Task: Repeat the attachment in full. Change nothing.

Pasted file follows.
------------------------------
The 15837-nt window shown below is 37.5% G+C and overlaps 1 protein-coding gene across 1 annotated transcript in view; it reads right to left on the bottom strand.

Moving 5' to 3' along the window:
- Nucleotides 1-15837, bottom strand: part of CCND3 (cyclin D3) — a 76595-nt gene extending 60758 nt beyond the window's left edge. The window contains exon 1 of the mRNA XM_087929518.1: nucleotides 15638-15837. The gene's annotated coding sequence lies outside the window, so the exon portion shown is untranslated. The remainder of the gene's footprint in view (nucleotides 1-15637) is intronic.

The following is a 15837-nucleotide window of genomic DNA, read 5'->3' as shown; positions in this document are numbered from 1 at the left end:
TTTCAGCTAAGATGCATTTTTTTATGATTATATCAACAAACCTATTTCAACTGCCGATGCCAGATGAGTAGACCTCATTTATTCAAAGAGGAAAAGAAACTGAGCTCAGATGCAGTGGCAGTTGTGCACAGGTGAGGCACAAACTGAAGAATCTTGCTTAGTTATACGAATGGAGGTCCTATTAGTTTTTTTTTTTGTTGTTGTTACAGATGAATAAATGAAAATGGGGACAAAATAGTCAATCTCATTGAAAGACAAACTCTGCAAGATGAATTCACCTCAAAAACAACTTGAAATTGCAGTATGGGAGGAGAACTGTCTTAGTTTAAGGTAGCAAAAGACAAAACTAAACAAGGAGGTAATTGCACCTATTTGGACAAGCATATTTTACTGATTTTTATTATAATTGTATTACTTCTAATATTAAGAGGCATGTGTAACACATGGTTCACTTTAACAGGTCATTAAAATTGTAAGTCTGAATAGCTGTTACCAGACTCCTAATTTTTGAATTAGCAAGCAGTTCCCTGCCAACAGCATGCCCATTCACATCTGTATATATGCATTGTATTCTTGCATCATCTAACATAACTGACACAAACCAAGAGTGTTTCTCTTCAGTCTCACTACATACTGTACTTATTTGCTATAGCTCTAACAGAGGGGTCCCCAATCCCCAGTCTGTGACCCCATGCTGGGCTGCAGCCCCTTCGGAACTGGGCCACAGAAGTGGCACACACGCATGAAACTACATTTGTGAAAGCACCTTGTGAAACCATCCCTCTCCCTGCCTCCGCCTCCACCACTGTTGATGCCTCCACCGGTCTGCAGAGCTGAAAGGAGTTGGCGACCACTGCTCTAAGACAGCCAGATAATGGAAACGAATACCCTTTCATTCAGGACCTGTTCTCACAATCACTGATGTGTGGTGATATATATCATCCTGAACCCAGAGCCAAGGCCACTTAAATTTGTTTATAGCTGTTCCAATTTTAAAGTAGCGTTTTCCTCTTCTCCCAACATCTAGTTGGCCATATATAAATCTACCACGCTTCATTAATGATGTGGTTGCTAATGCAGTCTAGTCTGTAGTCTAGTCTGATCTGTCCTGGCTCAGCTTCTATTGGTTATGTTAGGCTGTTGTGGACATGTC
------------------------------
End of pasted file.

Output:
The 15837-nt window shown below is 37.5% G+C and overlaps 1 protein-coding gene across 1 annotated transcript in view; it reads right to left on the bottom strand.

Moving 5' to 3' along the window:
- Nucleotides 1-15837, bottom strand: part of CCND3 (cyclin D3) — a 76595-nt gene extending 60758 nt beyond the window's left edge. The window contains exon 1 of the mRNA XM_087929518.1: nucleotides 15638-15837. The gene's annotated coding sequence lies outside the window, so the exon portion shown is untranslated. The remainder of the gene's footprint in view (nucleotides 1-15637) is intronic.

The following is a 15837-nucleotide window of genomic DNA, read 5'->3' as shown; positions in this document are numbered from 1 at the left end:
TTTCAGCTAAGATGCATTTTTTTATGATTATATCAACAAACCTATTTCAACTGCCGATGCCAGATGAGTAGACCTCATTTATTCAAAGAGGAAAAGAAACTGAGCTCAGATGCAGTGGCAGTTGTGCACAGGTGAGGCACAAACTGAAGAATCTTGCTTAGTTATACGAATGGAGGTCCTATTAGTTTTTTTTTTTGTTGTTGTTACAGATGAATAAATGAAAATGGGGACAAAATAGTCAATCTCATTGAAAGACAAACTCTGCAAGATGAATTCACCTCAAAAACAACTTGAAATTGCAGTATGGGAGGAGAACTGTCTTAGTTTAAGGTAGCAAAAGACAAAACTAAACAAGGAGGTAATTGCACCTATTTGGACAAGCATATTTTACTGATTTTTATTATAATTGTATTACTTCTAATATTAAGAGGCATGTGTAACACATGGTTCACTTTAACAGGTCATTAAAATTGTAAGTCTGAATAGCTGTTACCAGACTCCTAATTTTTGAATTAGCAAGCAGTTCCCTGCCAACAGCATGCCCATTCACATCTGTATATATGCATTGTATTCTTGCATCATCTAACATAACTGACACAAACCAAGAGTGTTTCTCTTCAGTCTCACTACATACTGTACTTATTTGCTATAGCTCTAACAGAGGGGTCCCCAATCCCCAGTCTGTGACCCCATGCTGGGCTGCAGCCCCTTCGGAACTGGGCCACAGAAGTGGCACACACGCATGAAACTACATTTGTGAAAGCACCTTGTGAAACCATCCCTCTCCCTGCCTCCGCCTCCACCACTGTTGATGCCTCCACCGGTCTGCAGAGCTGAAAGGAGTTGGCGACCACTGCTCTAAGACAGCCAGATAATGGAAACGAATACCCTTTCATTCAGGACCTGTTCTCACAATCACTGATGTGTGGTGATATATATCATCCTGAACCCAGAGCCAAGGCCACTTAAATTTGTTTATAGCTGTTCCAATTTTAAAGTAGCGTTTTCCTCTTCTCCCAACATCTAGTTGGCCATATATAAATCTACCACGCTTCATTAATGATGTGGTTGCTAATGCAGTCTAGTCTGTAGTCTAGTCTGATCTGTCCTGGCTCAGCTTCTATTGGTTATGTTAGGCTGTTGTGGACATGTC